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The Exchange
Some Facts About New Hampshire’s Infrastructure:New Hampshire has approximately 17,000 miles of state and town roads, turnpikes and interstate highways. There are 3,795 bridges in the state. As of 2010, the New Hampshire Department of Transportation plowed more than 800 lane miles of roads and put down 180,000 tons of salt for snow and ice control annually.The state was given a “C” grade by the American Society of Civil Engineers for the condition of its roads and bridges. New Hampshire was rated among the worst in the country for the poor condition of its bridges by Transportation For America. On average, bridges are older in New Hampshire than those in the rest of the country. There are hundreds of bridges on the so-called “red list,” which means that the bridges have major structural problems and need to be repaired or replaced.The state also has a poor record when it comes to public transportation. New Hampshire has no comprehensive rail system and is rated 42nd in terms of investment in public transportation according to the State Department of Transportation.The majority of New Hampshire’s infrastructure funding comes from vehicle registration fees and gas taxes. The state takes out fewer bond loans than other states and considers its funding a “pay as you go” system. The gas tax, the lowest in New England, has not been raised since 1991. The 2011 Legislature did away with a motor vehicle fee increase. That change has meant more $30 million a year in cuts to DOT.The $800 million expansion of I-93 from Salem to Manchester began in 2006, but has been delayed several times because of a lack of funding. Supporters of the expansion say it will update one of the country’s most congested highways and bring needed tourism revenue to the more isolated and less economically robust northern part of the state. Traffic on I-93 has increased 600 percent since the highway was built in the 1960s and approximately 80,000 cars now drive on it each day.Summary provided by StateImpact NH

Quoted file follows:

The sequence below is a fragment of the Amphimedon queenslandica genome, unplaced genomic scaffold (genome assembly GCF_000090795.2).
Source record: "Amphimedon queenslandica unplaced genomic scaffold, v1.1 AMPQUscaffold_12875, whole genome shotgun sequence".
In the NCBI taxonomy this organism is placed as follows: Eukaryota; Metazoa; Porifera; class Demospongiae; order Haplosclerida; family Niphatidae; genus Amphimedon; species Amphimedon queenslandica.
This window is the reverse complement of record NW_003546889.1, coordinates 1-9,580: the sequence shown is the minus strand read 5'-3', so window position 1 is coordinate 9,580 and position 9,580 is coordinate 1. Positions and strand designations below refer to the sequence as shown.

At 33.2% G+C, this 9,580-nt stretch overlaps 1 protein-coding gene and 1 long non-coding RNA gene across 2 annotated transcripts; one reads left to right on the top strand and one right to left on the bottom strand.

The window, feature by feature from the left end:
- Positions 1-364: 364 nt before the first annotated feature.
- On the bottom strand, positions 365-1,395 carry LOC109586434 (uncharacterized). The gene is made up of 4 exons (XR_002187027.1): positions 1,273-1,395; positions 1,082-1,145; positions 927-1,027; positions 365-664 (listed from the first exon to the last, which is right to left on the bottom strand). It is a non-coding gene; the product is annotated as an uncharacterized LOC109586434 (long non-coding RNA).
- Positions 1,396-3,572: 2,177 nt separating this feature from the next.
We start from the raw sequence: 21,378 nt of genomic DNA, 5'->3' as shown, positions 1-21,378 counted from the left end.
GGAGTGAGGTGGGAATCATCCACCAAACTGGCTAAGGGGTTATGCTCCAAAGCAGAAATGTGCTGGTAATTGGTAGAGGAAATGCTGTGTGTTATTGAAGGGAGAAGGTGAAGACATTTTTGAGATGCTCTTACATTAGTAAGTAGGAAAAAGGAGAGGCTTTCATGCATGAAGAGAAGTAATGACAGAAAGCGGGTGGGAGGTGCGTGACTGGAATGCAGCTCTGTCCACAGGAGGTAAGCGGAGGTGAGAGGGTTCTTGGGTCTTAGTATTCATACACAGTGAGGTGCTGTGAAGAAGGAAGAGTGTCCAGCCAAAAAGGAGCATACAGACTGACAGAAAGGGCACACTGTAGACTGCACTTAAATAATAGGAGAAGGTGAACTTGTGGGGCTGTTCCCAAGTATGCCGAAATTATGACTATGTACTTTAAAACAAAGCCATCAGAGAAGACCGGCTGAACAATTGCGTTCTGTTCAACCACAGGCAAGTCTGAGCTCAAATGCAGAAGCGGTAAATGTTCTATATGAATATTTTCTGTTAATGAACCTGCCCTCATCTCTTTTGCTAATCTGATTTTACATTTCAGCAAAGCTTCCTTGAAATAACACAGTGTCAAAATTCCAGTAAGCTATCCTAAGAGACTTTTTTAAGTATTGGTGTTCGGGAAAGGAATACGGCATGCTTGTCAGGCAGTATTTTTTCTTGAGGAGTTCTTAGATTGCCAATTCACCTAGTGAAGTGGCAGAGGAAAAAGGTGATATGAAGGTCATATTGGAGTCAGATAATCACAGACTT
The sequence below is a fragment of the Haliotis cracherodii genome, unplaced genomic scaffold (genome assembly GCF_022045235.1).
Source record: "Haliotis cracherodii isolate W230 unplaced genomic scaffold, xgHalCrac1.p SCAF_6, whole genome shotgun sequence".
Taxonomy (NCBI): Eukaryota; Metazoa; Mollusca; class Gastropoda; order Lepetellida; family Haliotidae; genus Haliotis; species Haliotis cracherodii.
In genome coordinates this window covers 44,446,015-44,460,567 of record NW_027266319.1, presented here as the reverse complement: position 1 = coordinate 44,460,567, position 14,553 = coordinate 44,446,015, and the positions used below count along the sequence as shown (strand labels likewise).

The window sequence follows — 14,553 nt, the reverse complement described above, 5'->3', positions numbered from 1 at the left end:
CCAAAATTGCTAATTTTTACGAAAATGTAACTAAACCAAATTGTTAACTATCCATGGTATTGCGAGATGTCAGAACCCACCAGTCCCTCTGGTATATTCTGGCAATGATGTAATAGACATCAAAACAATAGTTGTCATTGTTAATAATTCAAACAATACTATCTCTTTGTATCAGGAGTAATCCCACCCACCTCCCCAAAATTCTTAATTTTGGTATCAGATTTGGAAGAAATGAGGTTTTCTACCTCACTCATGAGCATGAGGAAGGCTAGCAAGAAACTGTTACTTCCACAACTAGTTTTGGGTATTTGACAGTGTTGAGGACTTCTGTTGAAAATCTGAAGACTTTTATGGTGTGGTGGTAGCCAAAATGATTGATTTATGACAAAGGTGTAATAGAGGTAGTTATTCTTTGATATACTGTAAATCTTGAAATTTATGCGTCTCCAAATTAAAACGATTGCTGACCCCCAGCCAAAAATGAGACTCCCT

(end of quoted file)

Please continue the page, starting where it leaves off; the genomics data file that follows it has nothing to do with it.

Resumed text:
New Hampshire's Roads and Bridges

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Transportation infrastructure is a perennial issue in the Granite State:  from aging bridges to annoying potholes to highways and byways in need of repair. Now, Governor Sununu's budget includes an Infrastructure Revitalization Fund that sends money to communities to address this. And President Trump has promised a major effort as well.  

GUESTS:

  • Logan Johnson - Civil Engineer who serves on the Board of Directors of the New Hampshire Chapter of the American Society of Civil Engineers.
  • Victoria Sheehan - Commissioner of the New Hampshire Department of Transportation. 

You can read the 2013 New Hampshire Infrastructure Report Card from the American Society of Civil Engineers here. The new report for 2017 will be released in April. 

Check out the N.H. Department of Transportation website for updates on current projects

Highlights from the conversation:

Both Sheehan and Johnson acknowledge that many roads and bridges in New Hampshire are in poor condition, but that it is difficult to decide where to invest for the best long-term results. Sheehan says that deferring investment on roads that need regular repairs is more costly in the long run than maintaining well-cared for roads.